Werner Herzog returns to the South American jungle with Juliane Koepcke, the German woman who was the sole survivor of a plane crash there in 1971. They find the remains of the plane and recreate her journey out of the jungle.
Juan Zaplana Ramirez
Herzog takes a film crew to the island of Guadeloupe when he hears that the volcano on the island is going to erupt. Everyone has left, except for one old man who refuses to leave. Herzog ... See full summary »
Herzog's documentary of the Wodaabe people of the Sahara/Sahel region. Particular attention is given to the tribe's spectacular courtship rituals and 'beauty pageants', where eligible young... See full summary »
The documentary follows Gene Scott, famous televangelist involved with constant fights against FCC, who tried to shut down his TV show during the 1970's and 1980's, and even argues with his... See full summary »
About the daring adventure of exploring rain forest canopy with a novel flying device-the Jungle Airship. Airship engineer Dr. Graham Dorrington embarks on a trip to the giant Kaieteur ... See full summary »
Two famous competitive climbers make a bet on who can climb Cerro Torre, one of the most dangerous mountains in Argentina and the world, first. As the day of the climb approaches, their increasing competitiveness becomes destructive.
German-American Dieter Dengler discusses his service as an American naval pilot in the Vietnam War. Dengler also revisits the sites of his capture and eventual escape from the hands of the Vietcong, recreating many events for the camera.
Werner Herzog follows mountaineers Hans Kammerlander and Reinhold Messner during their expedition into climbing the Gasherbrum mountains, which has some of the most difficult peaks to be conquered, and they'll do it without the use of oxygen tanks. Herzog also takes some time to hear about their past experiences with other mountains, their personal tragedies and the reasons why they are so involved with such activity.Written by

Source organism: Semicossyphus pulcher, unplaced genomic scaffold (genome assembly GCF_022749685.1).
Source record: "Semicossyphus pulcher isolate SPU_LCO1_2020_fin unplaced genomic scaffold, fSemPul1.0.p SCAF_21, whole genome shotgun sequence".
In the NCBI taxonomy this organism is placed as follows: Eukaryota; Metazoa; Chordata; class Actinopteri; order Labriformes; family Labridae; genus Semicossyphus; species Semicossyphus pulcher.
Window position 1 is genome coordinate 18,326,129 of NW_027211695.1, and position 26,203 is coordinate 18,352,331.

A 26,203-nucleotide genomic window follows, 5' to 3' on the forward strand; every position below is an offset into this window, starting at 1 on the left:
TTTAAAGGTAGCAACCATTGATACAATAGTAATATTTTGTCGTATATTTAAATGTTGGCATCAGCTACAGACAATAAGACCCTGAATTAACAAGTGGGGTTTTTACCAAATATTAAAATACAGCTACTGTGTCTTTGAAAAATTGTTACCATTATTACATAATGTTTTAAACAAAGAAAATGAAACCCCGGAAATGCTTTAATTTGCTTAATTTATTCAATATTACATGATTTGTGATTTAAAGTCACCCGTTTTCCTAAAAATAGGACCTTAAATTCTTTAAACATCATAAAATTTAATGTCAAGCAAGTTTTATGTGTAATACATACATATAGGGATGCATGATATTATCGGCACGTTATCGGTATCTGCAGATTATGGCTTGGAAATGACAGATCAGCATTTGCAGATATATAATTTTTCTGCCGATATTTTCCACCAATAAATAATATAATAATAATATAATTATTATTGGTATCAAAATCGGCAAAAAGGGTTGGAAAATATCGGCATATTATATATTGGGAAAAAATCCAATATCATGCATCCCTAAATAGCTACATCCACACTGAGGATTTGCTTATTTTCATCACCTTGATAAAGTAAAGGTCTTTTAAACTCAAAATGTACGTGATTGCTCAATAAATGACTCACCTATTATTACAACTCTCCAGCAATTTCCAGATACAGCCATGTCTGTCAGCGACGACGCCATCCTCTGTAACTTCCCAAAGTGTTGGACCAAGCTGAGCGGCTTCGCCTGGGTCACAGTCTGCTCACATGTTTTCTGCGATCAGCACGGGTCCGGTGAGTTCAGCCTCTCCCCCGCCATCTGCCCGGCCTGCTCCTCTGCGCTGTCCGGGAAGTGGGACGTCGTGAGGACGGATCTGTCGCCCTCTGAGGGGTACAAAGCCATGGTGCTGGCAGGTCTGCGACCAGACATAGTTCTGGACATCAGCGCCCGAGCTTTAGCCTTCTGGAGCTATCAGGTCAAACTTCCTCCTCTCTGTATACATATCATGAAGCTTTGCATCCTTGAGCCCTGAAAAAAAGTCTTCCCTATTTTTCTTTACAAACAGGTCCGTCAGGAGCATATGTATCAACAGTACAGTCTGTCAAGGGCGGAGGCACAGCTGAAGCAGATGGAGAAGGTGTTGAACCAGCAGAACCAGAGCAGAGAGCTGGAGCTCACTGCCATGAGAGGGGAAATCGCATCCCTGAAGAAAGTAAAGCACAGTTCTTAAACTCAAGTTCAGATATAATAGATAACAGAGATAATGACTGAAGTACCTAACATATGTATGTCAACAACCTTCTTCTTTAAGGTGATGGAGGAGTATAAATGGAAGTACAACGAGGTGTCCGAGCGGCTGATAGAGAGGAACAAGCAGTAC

"The Dark Glow of the Mountains" features the genuinely legendary free-style mountaineer, Reinhold Messner who, along with Hans Kammerlander scaled Gasherbrum I & II - two of the world's most difficult peaks back to back. Reinhold Messner is undoubtedly the greatest mountain climber of all time. He was the first person to climb all 14 of the 8000+ meter peaks (between 1970-1986).
Since the days of Tenzing Norgay and Edmund Hillary, oxygen tanks had been used in ascents of Everest. Messner was the first climber to break this tradition. In 1978, he and Peter Habeler made the first successful climb without oxygen. Critics claimed that Messner used mini-bottles of oxygen, Messner silenced them when he summited the mountain, without oxygen or support, on the more difficult Northwest route, in 1980 - and during monsoon season, to boot! A feat that will probably never be equalled. During 1989, he and Arved Fuchs were the first men to cross Antarctica without animal or motorised power - purely on skis alone.
He is also the world's greatest author on mountain climbing. His books - especially "The Naked Mountain", "The Big Walls: From the North Face of the Eiger to the South Face of Dhaulagirl" and "Free Spirit: A Climber's Life" are truly amazing, being at once informative, harrowing, deeply emotional and truly inspiring.
Messner was a member of the European Parliament for the Italian Green Party from 1999 to 2004. He is - in my mind, at least - one of the most formidable dudes of all time and I wish that he and his achievements were known by all. "The Dark Glow of the Mountains" is a beautiful jewel of a film that delivers so much more than one would expect and I feel it is one of Herzog's greatest works.
Available on DVD only as part of the Herzog documentary and short film boxed set, from his official website.
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